Music artists are increasingly turning to blockchain in an effort to save their industry. Grammy-award-winning artist Pitbull has just launched a blockchain coding competition to find ways to disrupt the industry. He has challenged people to use the cryptocurrency Ethereum to try to solve some of music’s biggest issues, such as artist royalty agreements.
Singer-songwriter Imogen Heap saw the potential in blockchain early on with her project Mycelia, first launched in 2015, where musicians have control of the data created by their songs, such as transactions and terms of usage, as they distribute it amongst fans and other musicians. This data can then be tracked and, with micropayments through Ethereum, the income can be split fairly between the creators.
Blockchain means artists won’t have such a need for publishers to maintain and track their earnings and ownership. This, in turn, means content is taken out of the mainstream system of walled gardens like Spotify and Facebook.
The logical end point is that content creators and content consumers are no longer reliant on a middleman to connect them and sort out payment. And if consumers are paying creators directly for content, why would they want to watch ads?
Does that mean ad agencies should be afraid that they’re about to become as useful as a dusty set of encyclopaedias? Around three quarters of people working in media are convinced that artificial intelligence is going to become mainstream within the next five years, while 60 per cent of us believe that the internet of things (IOT) is affecting our industry right now, according to a recent CBI report.
The combination of AI, IOT and blockchain is set, once again, to change media consumption and how content creators – music, film and video artists, for example – are remunerated for their work.
As the CBI’s report points out, every business has the potential to take advantage of the digital revolution and embrace the opportunities that arise from adopting new technologies. But the question for us is how?
There have been some moves in the marketing world. The Marketing Group, for example, has launched a media agency built on blockchain technology and there’s a new start-up called Ad-Hive that uses an AI-driven platform to connect brands with influencers. The jury is out on how legitimate or successful these first to market business models are, but the intention and technology is there to truly disrupt.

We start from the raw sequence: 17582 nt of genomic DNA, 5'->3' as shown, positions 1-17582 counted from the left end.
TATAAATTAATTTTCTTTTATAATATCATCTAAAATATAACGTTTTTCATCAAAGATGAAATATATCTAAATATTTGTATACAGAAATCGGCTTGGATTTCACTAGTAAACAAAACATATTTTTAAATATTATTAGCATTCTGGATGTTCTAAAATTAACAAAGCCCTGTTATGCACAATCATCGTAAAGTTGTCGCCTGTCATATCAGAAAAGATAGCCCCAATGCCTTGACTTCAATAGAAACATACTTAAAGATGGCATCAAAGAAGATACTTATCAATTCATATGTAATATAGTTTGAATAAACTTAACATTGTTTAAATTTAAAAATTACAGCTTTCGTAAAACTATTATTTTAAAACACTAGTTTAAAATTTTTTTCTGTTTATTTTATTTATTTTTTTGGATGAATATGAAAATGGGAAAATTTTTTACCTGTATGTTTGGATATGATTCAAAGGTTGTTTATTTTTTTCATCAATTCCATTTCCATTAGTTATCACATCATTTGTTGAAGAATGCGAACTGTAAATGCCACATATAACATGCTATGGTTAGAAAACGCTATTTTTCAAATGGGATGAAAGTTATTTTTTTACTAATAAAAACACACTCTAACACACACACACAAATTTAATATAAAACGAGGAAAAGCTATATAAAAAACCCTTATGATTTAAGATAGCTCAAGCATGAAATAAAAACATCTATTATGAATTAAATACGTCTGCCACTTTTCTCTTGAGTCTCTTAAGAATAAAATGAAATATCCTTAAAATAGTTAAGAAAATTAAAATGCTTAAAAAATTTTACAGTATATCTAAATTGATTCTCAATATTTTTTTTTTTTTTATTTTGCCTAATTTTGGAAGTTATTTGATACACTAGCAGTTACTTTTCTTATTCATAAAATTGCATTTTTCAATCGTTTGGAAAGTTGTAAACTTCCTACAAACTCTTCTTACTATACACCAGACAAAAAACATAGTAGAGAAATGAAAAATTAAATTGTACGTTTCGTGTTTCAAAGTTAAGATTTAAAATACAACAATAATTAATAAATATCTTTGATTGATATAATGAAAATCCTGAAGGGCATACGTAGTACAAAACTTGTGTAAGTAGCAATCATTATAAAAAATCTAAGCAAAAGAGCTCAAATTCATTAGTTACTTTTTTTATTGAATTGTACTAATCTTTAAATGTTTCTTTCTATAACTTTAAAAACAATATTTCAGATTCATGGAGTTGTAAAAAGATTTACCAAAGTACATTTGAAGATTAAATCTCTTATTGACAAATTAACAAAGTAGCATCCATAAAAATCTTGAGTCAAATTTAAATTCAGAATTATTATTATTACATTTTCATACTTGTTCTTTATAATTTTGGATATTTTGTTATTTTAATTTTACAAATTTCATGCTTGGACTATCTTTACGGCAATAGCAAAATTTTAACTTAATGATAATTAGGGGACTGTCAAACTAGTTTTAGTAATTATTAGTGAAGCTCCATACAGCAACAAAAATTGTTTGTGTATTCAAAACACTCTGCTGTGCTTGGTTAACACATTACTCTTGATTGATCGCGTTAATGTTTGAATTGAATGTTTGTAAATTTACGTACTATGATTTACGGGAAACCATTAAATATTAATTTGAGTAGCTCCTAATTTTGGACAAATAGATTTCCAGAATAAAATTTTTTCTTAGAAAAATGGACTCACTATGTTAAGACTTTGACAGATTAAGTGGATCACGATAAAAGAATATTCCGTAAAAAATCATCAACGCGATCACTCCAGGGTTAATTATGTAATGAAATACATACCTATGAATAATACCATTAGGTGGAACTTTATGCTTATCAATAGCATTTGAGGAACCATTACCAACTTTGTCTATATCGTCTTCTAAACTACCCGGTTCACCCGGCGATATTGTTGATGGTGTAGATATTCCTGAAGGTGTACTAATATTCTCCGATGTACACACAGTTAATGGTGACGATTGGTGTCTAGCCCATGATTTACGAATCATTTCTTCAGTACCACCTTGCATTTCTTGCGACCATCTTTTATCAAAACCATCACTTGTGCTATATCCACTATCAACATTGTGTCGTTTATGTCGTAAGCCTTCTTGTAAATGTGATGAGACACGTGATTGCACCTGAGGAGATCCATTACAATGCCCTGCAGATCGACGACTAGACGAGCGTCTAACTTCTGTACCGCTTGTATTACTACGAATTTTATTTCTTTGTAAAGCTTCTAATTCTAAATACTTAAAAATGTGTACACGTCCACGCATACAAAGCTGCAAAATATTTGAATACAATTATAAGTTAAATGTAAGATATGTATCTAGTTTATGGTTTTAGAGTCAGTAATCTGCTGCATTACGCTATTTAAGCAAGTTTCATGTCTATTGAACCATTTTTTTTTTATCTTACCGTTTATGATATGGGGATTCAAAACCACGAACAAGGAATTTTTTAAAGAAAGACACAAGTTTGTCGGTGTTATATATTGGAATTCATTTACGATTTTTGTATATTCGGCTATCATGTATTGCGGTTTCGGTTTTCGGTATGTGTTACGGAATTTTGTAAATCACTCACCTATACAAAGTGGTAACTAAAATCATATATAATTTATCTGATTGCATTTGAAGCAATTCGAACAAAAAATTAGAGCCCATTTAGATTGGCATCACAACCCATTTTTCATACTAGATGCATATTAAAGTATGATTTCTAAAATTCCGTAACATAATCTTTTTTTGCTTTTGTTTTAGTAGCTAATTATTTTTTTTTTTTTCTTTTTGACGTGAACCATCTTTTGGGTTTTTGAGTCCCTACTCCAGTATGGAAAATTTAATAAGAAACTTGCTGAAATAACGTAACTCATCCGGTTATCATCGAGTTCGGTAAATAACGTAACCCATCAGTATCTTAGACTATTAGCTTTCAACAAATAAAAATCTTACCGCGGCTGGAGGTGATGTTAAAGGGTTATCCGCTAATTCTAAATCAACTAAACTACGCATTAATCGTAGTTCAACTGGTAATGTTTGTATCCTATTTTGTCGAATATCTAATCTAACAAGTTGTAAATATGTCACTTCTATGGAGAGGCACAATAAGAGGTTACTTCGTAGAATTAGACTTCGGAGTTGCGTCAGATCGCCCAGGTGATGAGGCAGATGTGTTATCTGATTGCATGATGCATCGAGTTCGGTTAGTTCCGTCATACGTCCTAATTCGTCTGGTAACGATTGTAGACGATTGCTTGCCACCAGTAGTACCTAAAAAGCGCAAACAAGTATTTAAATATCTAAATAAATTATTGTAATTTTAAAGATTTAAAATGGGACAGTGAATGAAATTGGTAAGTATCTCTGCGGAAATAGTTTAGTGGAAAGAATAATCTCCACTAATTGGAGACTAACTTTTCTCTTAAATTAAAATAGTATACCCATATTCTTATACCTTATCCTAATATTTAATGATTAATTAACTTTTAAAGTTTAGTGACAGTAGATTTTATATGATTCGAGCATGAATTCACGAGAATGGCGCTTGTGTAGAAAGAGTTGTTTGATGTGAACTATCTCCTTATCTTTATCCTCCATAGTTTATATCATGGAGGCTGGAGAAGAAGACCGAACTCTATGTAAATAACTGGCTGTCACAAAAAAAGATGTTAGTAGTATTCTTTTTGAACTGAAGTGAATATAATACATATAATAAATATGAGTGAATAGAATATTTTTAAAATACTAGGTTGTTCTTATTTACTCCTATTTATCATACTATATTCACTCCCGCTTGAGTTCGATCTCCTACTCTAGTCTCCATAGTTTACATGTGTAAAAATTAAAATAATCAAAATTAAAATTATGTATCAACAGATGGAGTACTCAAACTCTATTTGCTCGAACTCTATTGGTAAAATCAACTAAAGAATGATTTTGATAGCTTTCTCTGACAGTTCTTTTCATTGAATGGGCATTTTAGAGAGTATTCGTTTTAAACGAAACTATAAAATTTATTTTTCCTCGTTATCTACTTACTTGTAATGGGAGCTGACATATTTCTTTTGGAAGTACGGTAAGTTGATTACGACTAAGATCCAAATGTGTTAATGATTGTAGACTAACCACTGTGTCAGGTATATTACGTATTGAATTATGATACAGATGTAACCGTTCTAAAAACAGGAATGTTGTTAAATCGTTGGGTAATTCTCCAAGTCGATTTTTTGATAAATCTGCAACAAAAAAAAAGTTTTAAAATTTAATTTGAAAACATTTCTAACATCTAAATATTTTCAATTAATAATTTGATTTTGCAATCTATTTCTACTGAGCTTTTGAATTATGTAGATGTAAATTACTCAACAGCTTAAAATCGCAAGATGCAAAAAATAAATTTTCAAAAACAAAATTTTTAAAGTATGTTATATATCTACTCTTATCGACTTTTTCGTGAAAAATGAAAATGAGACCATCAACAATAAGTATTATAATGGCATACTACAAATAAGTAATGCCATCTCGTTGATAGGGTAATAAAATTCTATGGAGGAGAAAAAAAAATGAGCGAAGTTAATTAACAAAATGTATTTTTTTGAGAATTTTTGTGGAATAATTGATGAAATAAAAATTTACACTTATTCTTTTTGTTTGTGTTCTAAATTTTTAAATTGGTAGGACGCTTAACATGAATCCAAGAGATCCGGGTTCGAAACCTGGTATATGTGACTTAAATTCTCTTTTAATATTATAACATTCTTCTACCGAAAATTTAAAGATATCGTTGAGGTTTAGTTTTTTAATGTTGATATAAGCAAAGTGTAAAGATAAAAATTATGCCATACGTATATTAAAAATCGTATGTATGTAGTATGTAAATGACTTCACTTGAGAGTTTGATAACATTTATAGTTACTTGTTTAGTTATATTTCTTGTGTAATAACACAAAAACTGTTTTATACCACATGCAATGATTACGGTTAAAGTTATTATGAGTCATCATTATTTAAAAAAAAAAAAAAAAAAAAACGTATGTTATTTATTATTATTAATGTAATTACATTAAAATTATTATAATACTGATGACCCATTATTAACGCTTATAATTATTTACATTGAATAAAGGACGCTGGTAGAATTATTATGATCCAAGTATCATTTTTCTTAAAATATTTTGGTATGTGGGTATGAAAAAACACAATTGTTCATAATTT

However, for existing agencies there’s no need to chuck the baby out with the bathwater and totally reinvent themselves just yet. Instead, brands and agencies need to find where they fit into contemporary culture and integrate themselves and their content into relevant areas to become part of those ecosystems.
This means far less serving of ads and much more celebration and creation of culture. Some brands and agency teams do this very well, such as Nike and JD Sports. These brands succeed in connecting their purpose to culture and playing a supporting and celebratory role in the ecosystem.
To achieve this, much more attention needs to be paid to culture and movements. So go all in and get political like Ben & Jerry’s which promotes progressive politics through ice cream flavours – everything from Black Lives Matter to peace building, refugee settlements, marriage equality. Yes, they get kick-back but they are the fourth largest ice cream brand in the world. As brands, we have to get used to negative commentary on social media – you don’t need everybody to like you to be successful.
We need to not only replicate what culture is doing, but help support and lead it, giving platforms and content that add value to communities.
Tom Poynter is CEO of Southpaw